3Class A
LOW-MEDIUM POWER
Extension of Class 2, where protection is still afforded by the natural aversion responses, but direct intrabeam viewing with optical aids may be hazardous. This must be controlled.

Class 3B
MEDIUM POWER
Hazard from direct beam viewing and from specular reflections ( i.e. .off shiny surfaces). Eye damage can occur in less than 0.25 second. More detailed control measures are necessary.

Class 4
HIGH POWER
Not only a hazard from direct viewing and from specular reflections but also possible from diffuse reflections (off rough surfaces). May also ignite flammable materials. Extreme caution required.

and some info from Wiki so take it with a pinch of salt ;-)

Lasers are usually labeled with a safety class number, which identifies how dangerous the laser is:
Class I/1 is inherently safe, usually because the light is contained in an enclosure, for example in CD players.
Class II/2 is safe during normal use; the blink reflex of the eye will prevent damage. Usually up to 1 mW power, for example laser pointers.
Class IIIa/3R lasers are usually up to 5 mW and involve a small risk of eye damage within the time of the blink reflex. Staring into such a beam for several seconds is likely to cause damage to a spot on the retina.
Class IIIb/3B can cause immediate eye damage upon exposure.
Class IV/4 lasers can burn skin, and in some cases, even scattered light can cause eye and/or skin damage. Many industrial and scientific lasers are in this class
 
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sinner

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Thats true Tom, i do hate to agree with the notion that anything below 50mW we dont bother safety goggles.. Hell no one would have wore them with swim's overspecs or super overspec's for that matter although they reach upwards of 80mW.. Here's the honest truth, I no way applaud it and im not proud to say that either.. The new system of classification does seem to be very specific on the beam collimation, divergence, passing through magnifying optics etc etc..

Consider a 3mm diameter beam with 0mRad on it.. At 5mW it will be A LOT less dangerous than a 1mm beam diameter or when defocused from infinity and at the sweet spot we call burning point where all of the light is gathering would not be a 5mW anymore but the intensity per unit area will be much higher..

Divergence on the other hand is very important , if the divergence is high as in case of green's, they will become safe at a specific distance because the scattering will reduce the intensity of light per unit area or in other words milliWatts..
 

Wolfman29

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@tom: You don't have to worry about arguing on the internet. I'm not one of those people who gets frustrated because of debates. I'm like you - I love debating! And I appreciate all of the compliments. Made my face go red =p

That said... I do tend to agree with you. I just don't think we should advertise anything above 5mW as being safe. Clearly, the FDA thinks they are dangerous to prevent importation. If it were physically impossible to take eye damage from 6mW, they wouldn't ban them. That would be silly.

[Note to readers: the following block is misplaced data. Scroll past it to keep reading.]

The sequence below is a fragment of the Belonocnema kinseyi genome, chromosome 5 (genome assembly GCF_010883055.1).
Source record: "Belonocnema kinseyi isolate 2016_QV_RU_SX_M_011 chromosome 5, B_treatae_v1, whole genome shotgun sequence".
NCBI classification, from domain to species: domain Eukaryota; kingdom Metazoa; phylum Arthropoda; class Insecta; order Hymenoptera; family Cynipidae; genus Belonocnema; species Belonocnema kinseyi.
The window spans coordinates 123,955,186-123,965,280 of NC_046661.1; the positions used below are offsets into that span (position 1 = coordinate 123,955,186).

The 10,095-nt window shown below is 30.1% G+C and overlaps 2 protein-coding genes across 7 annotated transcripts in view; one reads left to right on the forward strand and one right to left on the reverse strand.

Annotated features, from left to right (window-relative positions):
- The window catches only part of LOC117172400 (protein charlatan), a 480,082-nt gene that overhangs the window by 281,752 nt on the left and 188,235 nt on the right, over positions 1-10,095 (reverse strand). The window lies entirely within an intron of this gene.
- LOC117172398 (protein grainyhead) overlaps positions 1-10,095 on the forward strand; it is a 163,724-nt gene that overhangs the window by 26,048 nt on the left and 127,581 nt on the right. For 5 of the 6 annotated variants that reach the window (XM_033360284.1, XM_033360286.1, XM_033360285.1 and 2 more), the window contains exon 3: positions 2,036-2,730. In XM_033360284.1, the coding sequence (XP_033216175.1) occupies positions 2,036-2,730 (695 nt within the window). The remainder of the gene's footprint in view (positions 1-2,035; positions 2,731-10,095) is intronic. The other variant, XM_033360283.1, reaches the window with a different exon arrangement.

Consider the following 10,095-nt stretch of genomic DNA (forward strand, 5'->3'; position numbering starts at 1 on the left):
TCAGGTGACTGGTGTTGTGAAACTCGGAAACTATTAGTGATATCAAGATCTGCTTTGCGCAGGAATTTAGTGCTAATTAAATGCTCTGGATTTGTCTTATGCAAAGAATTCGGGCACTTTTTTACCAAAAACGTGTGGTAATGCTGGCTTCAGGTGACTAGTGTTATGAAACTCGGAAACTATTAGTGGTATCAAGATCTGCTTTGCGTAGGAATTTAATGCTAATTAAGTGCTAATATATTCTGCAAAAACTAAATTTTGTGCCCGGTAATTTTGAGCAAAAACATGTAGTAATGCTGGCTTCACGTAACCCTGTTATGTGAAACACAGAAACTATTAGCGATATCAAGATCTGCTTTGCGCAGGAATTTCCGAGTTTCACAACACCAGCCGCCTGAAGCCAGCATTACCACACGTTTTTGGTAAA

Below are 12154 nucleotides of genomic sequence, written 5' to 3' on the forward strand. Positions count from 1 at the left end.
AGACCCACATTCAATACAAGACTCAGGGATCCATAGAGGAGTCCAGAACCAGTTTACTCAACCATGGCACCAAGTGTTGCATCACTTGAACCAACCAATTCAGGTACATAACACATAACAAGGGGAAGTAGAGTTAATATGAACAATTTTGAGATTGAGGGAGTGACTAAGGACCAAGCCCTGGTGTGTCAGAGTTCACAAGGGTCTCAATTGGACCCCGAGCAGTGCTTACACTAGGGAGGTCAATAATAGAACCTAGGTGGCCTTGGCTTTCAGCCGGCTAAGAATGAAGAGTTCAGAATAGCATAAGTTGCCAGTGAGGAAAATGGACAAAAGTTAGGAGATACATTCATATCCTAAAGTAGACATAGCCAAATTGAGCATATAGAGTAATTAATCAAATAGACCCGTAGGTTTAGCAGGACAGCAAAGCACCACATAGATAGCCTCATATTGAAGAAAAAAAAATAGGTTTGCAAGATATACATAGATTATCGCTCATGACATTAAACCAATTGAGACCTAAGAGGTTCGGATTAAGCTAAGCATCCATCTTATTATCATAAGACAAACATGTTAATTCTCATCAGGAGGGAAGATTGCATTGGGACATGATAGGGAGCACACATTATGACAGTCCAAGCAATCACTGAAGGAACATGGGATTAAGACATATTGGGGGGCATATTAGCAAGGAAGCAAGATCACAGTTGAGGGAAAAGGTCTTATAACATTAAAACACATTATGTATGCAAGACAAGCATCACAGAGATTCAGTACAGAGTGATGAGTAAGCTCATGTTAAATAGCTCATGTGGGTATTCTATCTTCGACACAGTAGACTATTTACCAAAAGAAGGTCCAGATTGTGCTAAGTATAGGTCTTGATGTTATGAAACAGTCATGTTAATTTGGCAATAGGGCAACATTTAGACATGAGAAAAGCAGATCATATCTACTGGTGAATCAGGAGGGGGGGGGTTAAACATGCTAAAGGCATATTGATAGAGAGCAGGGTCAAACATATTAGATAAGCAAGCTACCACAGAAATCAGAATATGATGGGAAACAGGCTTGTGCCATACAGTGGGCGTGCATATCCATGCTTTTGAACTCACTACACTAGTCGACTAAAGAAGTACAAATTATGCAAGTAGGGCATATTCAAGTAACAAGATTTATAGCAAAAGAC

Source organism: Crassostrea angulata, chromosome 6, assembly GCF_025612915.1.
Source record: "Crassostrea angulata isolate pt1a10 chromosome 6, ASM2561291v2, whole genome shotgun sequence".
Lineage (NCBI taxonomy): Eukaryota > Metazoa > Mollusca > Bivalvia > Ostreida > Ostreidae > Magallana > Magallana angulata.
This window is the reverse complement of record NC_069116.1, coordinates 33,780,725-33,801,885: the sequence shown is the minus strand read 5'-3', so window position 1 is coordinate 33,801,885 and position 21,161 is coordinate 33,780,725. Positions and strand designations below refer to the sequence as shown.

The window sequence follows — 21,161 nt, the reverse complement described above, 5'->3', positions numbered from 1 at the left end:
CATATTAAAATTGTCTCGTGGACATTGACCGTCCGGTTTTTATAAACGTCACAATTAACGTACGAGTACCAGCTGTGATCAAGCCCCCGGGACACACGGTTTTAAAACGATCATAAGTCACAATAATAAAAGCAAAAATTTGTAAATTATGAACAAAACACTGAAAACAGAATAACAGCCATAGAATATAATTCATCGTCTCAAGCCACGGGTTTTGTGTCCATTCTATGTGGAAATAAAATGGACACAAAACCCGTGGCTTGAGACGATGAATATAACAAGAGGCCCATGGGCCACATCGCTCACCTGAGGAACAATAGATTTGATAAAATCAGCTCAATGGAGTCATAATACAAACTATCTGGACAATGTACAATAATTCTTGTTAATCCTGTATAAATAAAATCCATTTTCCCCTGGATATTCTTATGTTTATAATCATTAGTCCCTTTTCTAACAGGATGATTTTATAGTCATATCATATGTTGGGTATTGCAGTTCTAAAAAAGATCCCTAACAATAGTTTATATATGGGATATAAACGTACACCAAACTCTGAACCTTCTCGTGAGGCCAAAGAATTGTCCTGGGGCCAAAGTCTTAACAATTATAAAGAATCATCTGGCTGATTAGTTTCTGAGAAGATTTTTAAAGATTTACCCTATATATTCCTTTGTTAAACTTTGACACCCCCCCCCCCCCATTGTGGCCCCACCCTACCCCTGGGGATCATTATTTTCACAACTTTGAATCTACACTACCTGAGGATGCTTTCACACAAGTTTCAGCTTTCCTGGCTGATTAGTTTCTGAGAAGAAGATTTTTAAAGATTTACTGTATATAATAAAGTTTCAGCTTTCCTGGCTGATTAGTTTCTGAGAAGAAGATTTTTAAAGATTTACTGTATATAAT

Even if they are relatively safe, even if the chance is 1%... that doesn't mean you should risk it! Would you want to be the 1% who loses his vision (or at least takes permanent damage)? I know I wouldn't.

And yes - @sinner: Divergence is very important. However, due to the nature of coherent light, I am pretty sure that the eye will always focus all of the coherent light entering it onto one point on the retina. That being said, no matter the divergence or size of the beam, whatever enters the eye will cause damage.

I read that somewhere - not sure if it's accurate, so if I am wrong, correct me!
 

tsteele93

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@tom: You don't have to worry about arguing on the internet. I'm not one of those people who gets frustrated because of debates. I'm like you - I love debating! And I appreciate all of the compliments. Made my face go red =p
I kind of figured that you weren't likely to take offense, but I do get frsutrated sometimes when debates turn into arguments and arguments over ideas turn into not liking someone - when in real life we could get along fine.

I tend to debate rather "enthusiastically" for some people, so I just wanted to preface my comments to make sure you knew that I wasn't arguing with YOU, just some of the differing opinions and ideas we were having on this paricular teeny weenie topic.

Some people have trouble separating those things. I think the forum could do with a little reminder that we are all a bunch of different (mostly) guys who enjoy lasers and maybe optics and electronics and all things geeky and if we did IRL meetups we would probably have a good time together. But on the internet we lose those visual cues that might let us know when to back off or ease up when we have stepped too hard on someone's toes, etc...

And I meant the compliments. There are lots of people on here with a solid knowledge of the electronics, but you are able (and willing) to explain them in a way that really makes it easy to understand. I really do appreciate it. :)

Enough brown nosing :D back to the topics. I can't even see my iPad very well right now because I am in the middle of a Light Migraine and probably will be for another 20 minutes. I'll come back then.